Almost four years ago, I wrote a post that speculated on the emergence of a very particular type of cloud -- a private cloud. Fast forward, and you'll find private clouds everywhere -- it's certainly not a new or unfamiliar concept any more.
WIth this post, I'd like to attempt to introduce a new cloud archetype into the discussion -- the dispersed cloud.
While the concept might seem somewhat strange and unfamiliar, I believe it won't be too long before we simply accept them as another integral part of the broader computing landscape.
Like the private cloud before it, the emergence of dispersed clouds shouldn't be a debatable matter -- the required forces are already visibly at work, and I believe the eventual outcome is simply a matter of time.
The "Big Lump" Cloud Model
The vast majority of clouds today are implemented as what I'd describe as "big lumps": massive, centralized data centers with hardened infrastructure -- the bigger, the better -- at least from an efficiency perspective.
In one sense, they're not all that new -- mostly linear extensions of the more traditional mainframe data centers that came before.
But the world they serve is changing -- and fast. And, once you think about it, the limitations of this centralized approach are easy to spot.
The Rise Of The Machines
The first wave of the internet was mostly about human beings interacting with each other and with applications.
We send mail, we run our favorite apps, we upload a bazillion pictures on Instagram, we chatter about meaningless things on Twitter, and so on.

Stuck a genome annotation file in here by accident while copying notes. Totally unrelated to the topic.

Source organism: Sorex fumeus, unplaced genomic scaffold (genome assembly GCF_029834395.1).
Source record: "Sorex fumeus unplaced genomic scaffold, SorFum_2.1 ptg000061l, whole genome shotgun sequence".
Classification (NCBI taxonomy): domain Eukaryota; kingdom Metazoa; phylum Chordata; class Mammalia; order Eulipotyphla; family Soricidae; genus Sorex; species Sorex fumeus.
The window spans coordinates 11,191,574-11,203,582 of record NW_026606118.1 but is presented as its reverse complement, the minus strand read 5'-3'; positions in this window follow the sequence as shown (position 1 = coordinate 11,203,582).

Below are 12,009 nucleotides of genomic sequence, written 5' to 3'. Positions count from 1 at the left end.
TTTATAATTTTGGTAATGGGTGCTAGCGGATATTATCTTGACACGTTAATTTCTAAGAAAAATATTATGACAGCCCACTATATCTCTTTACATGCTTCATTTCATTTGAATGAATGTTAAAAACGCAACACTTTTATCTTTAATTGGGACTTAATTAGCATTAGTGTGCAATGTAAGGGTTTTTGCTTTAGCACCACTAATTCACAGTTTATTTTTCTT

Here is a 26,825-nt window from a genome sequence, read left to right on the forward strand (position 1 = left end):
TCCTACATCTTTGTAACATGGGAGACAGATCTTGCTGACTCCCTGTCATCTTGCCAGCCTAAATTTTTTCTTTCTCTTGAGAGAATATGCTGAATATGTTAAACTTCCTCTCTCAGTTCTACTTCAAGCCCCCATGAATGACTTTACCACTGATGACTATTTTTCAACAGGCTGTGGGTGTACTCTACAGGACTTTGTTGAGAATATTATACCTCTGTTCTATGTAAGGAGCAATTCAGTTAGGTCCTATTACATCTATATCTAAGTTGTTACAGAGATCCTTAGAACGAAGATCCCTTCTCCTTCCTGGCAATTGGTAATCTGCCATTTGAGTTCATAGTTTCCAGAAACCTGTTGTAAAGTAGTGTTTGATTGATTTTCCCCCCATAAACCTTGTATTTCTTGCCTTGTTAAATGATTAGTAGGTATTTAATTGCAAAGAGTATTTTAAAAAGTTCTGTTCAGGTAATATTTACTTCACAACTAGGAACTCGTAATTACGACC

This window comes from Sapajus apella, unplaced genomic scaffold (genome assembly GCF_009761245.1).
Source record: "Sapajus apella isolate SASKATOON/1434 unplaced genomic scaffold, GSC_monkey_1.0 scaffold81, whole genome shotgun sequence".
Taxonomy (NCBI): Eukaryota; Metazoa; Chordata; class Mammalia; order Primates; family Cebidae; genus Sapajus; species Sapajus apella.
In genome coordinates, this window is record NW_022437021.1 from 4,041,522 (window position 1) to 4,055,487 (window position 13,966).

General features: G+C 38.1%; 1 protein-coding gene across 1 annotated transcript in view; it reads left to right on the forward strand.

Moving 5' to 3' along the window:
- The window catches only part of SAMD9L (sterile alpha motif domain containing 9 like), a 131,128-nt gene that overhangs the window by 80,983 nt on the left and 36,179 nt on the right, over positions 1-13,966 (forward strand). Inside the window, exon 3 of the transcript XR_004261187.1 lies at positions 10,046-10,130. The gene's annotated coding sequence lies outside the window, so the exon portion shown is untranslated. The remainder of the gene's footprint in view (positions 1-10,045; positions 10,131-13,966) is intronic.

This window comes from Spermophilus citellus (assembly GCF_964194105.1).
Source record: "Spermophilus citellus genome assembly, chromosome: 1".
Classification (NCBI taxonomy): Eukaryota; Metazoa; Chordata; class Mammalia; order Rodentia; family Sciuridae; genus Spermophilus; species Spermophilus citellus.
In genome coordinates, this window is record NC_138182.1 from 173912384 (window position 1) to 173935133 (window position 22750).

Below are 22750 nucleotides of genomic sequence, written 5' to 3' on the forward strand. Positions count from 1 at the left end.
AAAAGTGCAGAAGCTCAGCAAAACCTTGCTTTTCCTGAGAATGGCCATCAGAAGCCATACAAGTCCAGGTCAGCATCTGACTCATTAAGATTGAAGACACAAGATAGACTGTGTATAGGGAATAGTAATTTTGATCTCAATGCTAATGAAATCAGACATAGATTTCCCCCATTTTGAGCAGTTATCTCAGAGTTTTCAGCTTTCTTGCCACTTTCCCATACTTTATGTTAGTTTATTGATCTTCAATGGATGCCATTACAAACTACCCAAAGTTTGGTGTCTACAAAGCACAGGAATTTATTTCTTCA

If you think about each of us as human nodes in a network, there's some sort of natural boundary on how much information we can generate and consume as individuals.
Over time, we'll certainly demand richer forms of information (3D video, advanced analytics, etc.) but the limiting factor tends to be our ability to generate and consume.
Now, replace those human nodes with a far larger number of automated ones: surveillance cameras, building sensor networks, traffic flow monitors, smart cars, or something similar.
First, you can potentially have many, many more smart nodes in the world than human beings -- for example, how many different computing devices do you use each day? Second, each automated node is capable of generating far more raw information than we as humans can create -- no matter how much HD video you shoot -- and do so 24 hours a day, 7 days a week.
And, at scale, we're talking not simply billions of nodes, but perhaps hundreds of billions or even trillions -- each generating and processing enormous amounts of data.
The Network Becomes The Limitation
At some point, it's not entirely reasonable to assume that all that data gets shipped to some centralized location, processed, acted upon -- and the resulting actions forwarded back to the node for potential action.
Even if network costs were near-zero (which they're most certainly not), you still have bandwidth, latency and availability issues to consider.
Put differently, there are going to be hard and fast limitations on how much data you can shovel from the edge to the core -- and back again -- quickly enough to make a useful decision.
In this emerging world of billions of smart nodes and sensors, the "big lump" cloud model appears to break, and break badly.
Ideally, you'd move more processing -- and the capability for autonomous action -- to the edge, whether done by individual nodes, or cohorts of local nodes working in concert together. Work could still be done even if the centralized services weren't available for some reason.